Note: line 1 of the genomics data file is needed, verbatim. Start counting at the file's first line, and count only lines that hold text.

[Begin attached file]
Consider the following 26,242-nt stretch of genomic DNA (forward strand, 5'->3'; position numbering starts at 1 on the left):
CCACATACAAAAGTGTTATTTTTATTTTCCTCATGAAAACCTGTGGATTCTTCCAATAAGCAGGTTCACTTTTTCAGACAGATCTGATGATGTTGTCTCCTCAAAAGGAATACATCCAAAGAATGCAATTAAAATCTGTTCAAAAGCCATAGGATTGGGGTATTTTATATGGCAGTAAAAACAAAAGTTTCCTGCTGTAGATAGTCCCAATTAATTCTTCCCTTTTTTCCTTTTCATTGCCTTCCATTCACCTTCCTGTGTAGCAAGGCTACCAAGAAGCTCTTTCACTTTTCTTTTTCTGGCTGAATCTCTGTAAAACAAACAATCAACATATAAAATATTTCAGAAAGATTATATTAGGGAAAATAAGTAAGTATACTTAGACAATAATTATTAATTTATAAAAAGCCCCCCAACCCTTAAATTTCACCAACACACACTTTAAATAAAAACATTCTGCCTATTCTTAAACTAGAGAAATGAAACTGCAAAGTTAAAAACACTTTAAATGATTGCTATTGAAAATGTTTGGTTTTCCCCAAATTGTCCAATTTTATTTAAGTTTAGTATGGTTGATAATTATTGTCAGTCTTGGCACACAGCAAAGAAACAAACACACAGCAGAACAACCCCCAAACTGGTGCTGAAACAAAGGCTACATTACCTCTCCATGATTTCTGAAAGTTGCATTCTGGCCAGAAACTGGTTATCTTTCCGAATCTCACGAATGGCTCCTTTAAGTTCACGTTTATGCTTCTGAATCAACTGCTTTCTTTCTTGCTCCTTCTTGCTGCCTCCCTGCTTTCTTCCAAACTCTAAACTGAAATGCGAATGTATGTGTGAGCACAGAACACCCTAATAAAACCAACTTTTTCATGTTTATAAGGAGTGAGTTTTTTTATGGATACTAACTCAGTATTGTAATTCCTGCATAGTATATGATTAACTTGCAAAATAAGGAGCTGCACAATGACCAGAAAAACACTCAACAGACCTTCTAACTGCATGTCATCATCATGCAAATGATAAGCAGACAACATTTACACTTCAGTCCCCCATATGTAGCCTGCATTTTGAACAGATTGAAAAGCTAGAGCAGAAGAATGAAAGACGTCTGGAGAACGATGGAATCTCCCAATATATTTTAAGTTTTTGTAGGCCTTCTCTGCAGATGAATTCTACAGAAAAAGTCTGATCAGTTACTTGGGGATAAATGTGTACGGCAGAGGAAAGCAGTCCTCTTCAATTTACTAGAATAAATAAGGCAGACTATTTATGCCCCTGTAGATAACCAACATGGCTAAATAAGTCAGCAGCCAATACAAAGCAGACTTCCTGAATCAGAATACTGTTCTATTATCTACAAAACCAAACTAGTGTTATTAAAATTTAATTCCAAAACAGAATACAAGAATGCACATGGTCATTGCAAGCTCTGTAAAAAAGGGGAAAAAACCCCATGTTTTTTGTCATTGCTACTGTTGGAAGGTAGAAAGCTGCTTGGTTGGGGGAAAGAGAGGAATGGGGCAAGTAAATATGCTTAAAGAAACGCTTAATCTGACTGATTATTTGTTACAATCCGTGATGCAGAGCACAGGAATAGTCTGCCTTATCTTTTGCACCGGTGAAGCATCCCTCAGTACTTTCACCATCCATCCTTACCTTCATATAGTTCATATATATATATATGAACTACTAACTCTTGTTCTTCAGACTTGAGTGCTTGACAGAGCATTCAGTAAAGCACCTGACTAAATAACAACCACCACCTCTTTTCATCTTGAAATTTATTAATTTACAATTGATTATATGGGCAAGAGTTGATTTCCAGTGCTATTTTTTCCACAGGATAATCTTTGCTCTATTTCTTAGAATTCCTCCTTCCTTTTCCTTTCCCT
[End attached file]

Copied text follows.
Consider the following 26,242-nt stretch of genomic DNA (forward strand, 5'->3'; position numbering starts at 1 on the left):